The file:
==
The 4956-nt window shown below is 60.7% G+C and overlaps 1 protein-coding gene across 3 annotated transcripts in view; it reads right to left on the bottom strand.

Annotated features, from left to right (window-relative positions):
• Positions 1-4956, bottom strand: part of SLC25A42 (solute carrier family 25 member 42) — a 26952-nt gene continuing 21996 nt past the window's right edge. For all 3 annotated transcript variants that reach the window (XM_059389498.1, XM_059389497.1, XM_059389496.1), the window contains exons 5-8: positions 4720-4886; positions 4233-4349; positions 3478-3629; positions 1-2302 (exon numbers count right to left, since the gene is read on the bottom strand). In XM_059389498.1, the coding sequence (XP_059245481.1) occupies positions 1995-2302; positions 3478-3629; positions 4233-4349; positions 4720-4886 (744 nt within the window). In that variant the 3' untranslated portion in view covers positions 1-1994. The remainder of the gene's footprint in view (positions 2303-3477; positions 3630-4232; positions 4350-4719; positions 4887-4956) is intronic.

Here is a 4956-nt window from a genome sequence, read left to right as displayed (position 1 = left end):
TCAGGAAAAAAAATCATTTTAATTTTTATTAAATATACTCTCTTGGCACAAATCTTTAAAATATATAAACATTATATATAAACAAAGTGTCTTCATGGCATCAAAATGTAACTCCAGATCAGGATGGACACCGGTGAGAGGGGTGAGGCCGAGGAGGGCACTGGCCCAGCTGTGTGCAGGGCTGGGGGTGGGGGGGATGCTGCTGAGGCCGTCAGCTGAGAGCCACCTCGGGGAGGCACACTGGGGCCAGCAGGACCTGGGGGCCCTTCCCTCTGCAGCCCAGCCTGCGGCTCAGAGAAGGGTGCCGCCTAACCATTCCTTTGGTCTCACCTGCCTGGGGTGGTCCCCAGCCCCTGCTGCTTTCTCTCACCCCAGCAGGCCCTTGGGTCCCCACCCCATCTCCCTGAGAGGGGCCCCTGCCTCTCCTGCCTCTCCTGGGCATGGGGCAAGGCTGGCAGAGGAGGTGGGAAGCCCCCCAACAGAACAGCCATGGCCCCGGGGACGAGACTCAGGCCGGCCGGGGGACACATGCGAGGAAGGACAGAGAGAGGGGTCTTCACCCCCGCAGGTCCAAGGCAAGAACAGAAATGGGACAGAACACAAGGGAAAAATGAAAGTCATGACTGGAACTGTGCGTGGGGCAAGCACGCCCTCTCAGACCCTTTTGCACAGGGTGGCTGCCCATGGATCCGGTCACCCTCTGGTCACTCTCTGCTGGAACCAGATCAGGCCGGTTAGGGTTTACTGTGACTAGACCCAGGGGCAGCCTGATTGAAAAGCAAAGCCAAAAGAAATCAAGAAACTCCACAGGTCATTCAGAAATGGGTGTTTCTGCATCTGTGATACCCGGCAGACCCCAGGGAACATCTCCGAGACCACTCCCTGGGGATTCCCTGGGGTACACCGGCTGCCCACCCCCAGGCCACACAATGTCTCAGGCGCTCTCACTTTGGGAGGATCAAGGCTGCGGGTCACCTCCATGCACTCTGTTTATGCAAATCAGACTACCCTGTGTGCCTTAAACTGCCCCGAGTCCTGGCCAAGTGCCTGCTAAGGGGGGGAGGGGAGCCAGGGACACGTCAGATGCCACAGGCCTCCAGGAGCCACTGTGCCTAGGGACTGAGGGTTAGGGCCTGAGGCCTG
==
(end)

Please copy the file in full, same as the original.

The 4956-nt window shown below is 60.7% G+C and overlaps 1 protein-coding gene across 3 annotated transcripts in view; it reads right to left on the bottom strand.

Annotated features, from left to right (window-relative positions):
• Positions 1-4956, bottom strand: part of SLC25A42 (solute carrier family 25 member 42) — a 26952-nt gene continuing 21996 nt past the window's right edge. For all 3 annotated transcript variants that reach the window (XM_059389498.1, XM_059389497.1, XM_059389496.1), the window contains exons 5-8: positions 4720-4886; positions 4233-4349; positions 3478-3629; positions 1-2302 (exon numbers count right to left, since the gene is read on the bottom strand). In XM_059389498.1, the coding sequence (XP_059245481.1) occupies positions 1995-2302; positions 3478-3629; positions 4233-4349; positions 4720-4886 (744 nt within the window). In that variant the 3' untranslated portion in view covers positions 1-1994. The remainder of the gene's footprint in view (positions 2303-3477; positions 3630-4232; positions 4350-4719; positions 4887-4956) is intronic.

Here is a 4956-nt window from a genome sequence, read left to right as displayed (position 1 = left end):
TCAGGAAAAAAAATCATTTTAATTTTTATTAAATATACTCTCTTGGCACAAATCTTTAAAATATATAAACATTATATATAAACAAAGTGTCTTCATGGCATCAAAATGTAACTCCAGATCAGGATGGACACCGGTGAGAGGGGTGAGGCCGAGGAGGGCACTGGCCCAGCTGTGTGCAGGGCTGGGGGTGGGGGGGATGCTGCTGAGGCCGTCAGCTGAGAGCCACCTCGGGGAGGCACACTGGGGCCAGCAGGACCTGGGGGCCCTTCCCTCTGCAGCCCAGCCTGCGGCTCAGAGAAGGGTGCCGCCTAACCATTCCTTTGGTCTCACCTGCCTGGGGTGGTCCCCAGCCCCTGCTGCTTTCTCTCACCCCAGCAGGCCCTTGGGTCCCCACCCCATCTCCCTGAGAGGGGCCCCTGCCTCTCCTGCCTCTCCTGGGCATGGGGCAAGGCTGGCAGAGGAGGTGGGAAGCCCCCCAACAGAACAGCCATGGCCCCGGGGACGAGACTCAGGCCGGCCGGGGGACACATGCGAGGAAGGACAGAGAGAGGGGTCTTCACCCCCGCAGGTCCAAGGCAAGAACAGAAATGGGACAGAACACAAGGGAAAAATGAAAGTCATGACTGGAACTGTGCGTGGGGCAAGCACGCCCTCTCAGACCCTTTTGCACAGGGTGGCTGCCCATGGATCCGGTCACCCTCTGGTCACTCTCTGCTGGAACCAGATCAGGCCGGTTAGGGTTTACTGTGACTAGACCCAGGGGCAGCCTGATTGAAAAGCAAAGCCAAAAGAAATCAAGAAACTCCACAGGTCATTCAGAAATGGGTGTTTCTGCATCTGTGATACCCGGCAGACCCCAGGGAACATCTCCGAGACCACTCCCTGGGGATTCCCTGGGGTACACCGGCTGCCCACCCCCAGGCCACACAATGTCTCAGGCGCTCTCACTTTGGGAGGATCAAGGCTGCGGGTCACCTCCATGCACTCTGTTTATGCAAATCAGACTACCCTGTGTGCCTTAAACTGCCCCGAGTCCTGGCCAAGTGCCTGCTAAGGGGGGGAGGGGAGCCAGGGACACGTCAGATGCCACAGGCCTCCAGGAGCCACTGTGCCTAGGGACTGAGGGTTAGGGCCTGAGGCCTG